Pasang Lhamu Sherpa Akita Speaks

On the afternoon of July 26, after 16 hours of pushing upward, Maya Sherpa, Pasang Lhamu Sherpa Akita and Dawa Yangzum Sherpa made history and became the first Nepalese women to summit the infamously dangerous and unpredictable K2, a 28,251-foot (8,611-meter) peak which straddles the Pakistan-China border and on average, kills one of every four people who brave its slopes.

What’s more, of the 376 people who have reached the top, only 18 have been women. No surprise that Pasang has racked up many other mountaineering accomplishments—she was the first woman to climb Nangpai Gosum (7,321 meters) and has successfully summited Everest from the north side, Yala Peak (5,520 meters), and Ama Dablam (6,856 meters). We caught up with Pasang, who works as a mountaineering instructor in Nepal and a guide in the U.S. (and occasionally at her family’s restaurant Tibet’s in Lousiville) to get an inside look into their expedition.

How did the plan to climb K2 come about?
I always dreamed of it. In 2005, I had a very small conversation about climbing K2 with Maya, my good friend who I trained with during mountaineering courses. In 2008, we met up in the US and stayed up the whole first night just talking about K2, K2, K2. We knew we had to do it, but it was still just a thought. Only in late 2013, when Dawa joined the team, did we start to make a plan. But, we weren’t confident we could raise money and get the support we needed in time—and of course, K2 is a very difficult mountain so we had doubts we could be successful. We almost postponed until 2015, but then we realized that 2014 was the 60th anniversary of K2’s first climb. So we just decided to go in June… to make it happen and we did.

Why did you choose the motto: “Women Climbing for Climate Change?”
The three of us wanted to do something new that would also help our community. As guides and mountaineers, we’ve seen lots of changes over the years like glaciers melting and other obvious impacts. Many community members work in the mountains and have seen these changes, but they don’t really know about climate change and its effect. So, we wanted to use our climb as a chance to raise awareness because climate change directly affects mountain people.

You have climbed Everest and other formidable peaks. Even after these successes, what about K2 drew you? Why did you have to do it?
K2 is different. It is more dangerous and more difficult than Everest; its weather is more complicated. It is “the mountain of all mountains” and getting to its summit has always been our dream. Plus, many say it is the most beautiful so we wanted to see for ourselves. Its reputation drew us. And, when people heard we climbed Everest, their next question was always: “How about K2? Any plan for it?” So, we felt like it was the next step. Plus, very few women have climbed it and no Nepali women have before. We had to give it a try.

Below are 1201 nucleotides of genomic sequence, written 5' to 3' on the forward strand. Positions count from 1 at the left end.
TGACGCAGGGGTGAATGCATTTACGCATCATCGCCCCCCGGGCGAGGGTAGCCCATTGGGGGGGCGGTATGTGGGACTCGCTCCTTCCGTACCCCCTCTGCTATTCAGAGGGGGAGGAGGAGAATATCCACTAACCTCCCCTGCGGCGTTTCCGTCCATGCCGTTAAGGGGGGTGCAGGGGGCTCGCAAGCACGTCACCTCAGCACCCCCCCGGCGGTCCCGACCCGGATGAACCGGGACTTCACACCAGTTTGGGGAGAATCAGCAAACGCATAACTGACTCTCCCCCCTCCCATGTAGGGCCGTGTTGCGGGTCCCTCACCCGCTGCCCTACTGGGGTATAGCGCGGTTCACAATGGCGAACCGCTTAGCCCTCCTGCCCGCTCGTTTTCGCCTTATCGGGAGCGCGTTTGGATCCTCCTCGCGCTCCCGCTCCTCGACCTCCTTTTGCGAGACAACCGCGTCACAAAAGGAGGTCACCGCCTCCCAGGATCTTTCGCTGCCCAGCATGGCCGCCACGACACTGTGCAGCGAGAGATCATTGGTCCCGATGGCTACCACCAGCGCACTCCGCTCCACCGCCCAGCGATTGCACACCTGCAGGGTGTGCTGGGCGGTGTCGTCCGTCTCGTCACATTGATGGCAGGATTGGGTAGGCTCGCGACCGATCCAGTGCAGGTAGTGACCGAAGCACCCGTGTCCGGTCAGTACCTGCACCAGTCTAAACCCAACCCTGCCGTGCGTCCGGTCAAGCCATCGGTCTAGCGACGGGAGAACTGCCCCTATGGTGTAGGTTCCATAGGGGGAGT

Tell us about the journey. What were the most difficult parts? What parts did you find the most rewarding?
The whole 50-day expedition was difficult. Even getting to base camp was hard. We trekked over sand in very hot temperatures with limited access to clean water for a few days. And then, we reached the glacier and faced frigid temperatures, rock fall and avalanche danger as we climbed steep slopes, sometimes covered with slippery powdery snow and sometimes covered with technical rock. It was difficult, but memorable, and the whole time was so beautiful. People told me Pakistan was beautiful, but I didn’t know it would be that amazing. And, we were so lucky with the weather. Even locals were telling us this was the best, most unusual weather they’d seen in history! It cleared on July 25th… blue sky, no wind—just amazing—and it stayed that way for days so we could summit and get back safely.

And what about your experience when you reached the summit?
When we reached the top—after 16 hours of pushing, I was so emotional. Tears came. I couldn’t stop them. I took off my goggles to take pictures and saw that both Dawa and Maya were also crying. We three have never cried on any other mountain before. We were screaming and hugging. It was a very special moment and so very hard to explain. I tried to record a video, but I couldn’t speak at all. I was so happy, I just couldn’t talk.

How do you respond to critics saying you should not call this “an all-women summit” because male Sherpa supported you?
Everyone who climbs big mountains relies on a team of porters or Sherpa. We just did what’s normal in mountaineering. We planned to go alone, but many experienced climbers advised us that Sherpa support was necessary. Sherpa have always played a very important role in high mountain expeditions—Dutch, Spanish, the first Chinese woman, the first Indian woman, etc. So, we worked with Sherpa, but we worked hard and did many things on our own. Plus, on summit day, two of our personal Sherpa went ahead to help fix rope. After that, every single person, including expert climbers, had to use that fixed line to reach the summit. This is primarily why we would like people to recognize us as the first women’s team to summit K2 rather than the first “all-women’s” team.

Why did you choose to go as team of women?
This is the first time a team of women from Nepal have summited K2. We wanted to encourage women to climb peaks, get more into the outdoors and pursue their dreams regardless of obstacles in their path.

What’s your next adventure?
We don’t know yet. Right now we are just recovering, relaxing, eating, and glad to be home. I will continue guiding and spending time outside. There are so many more mountains we want to climb, but we have no specific plans yet.

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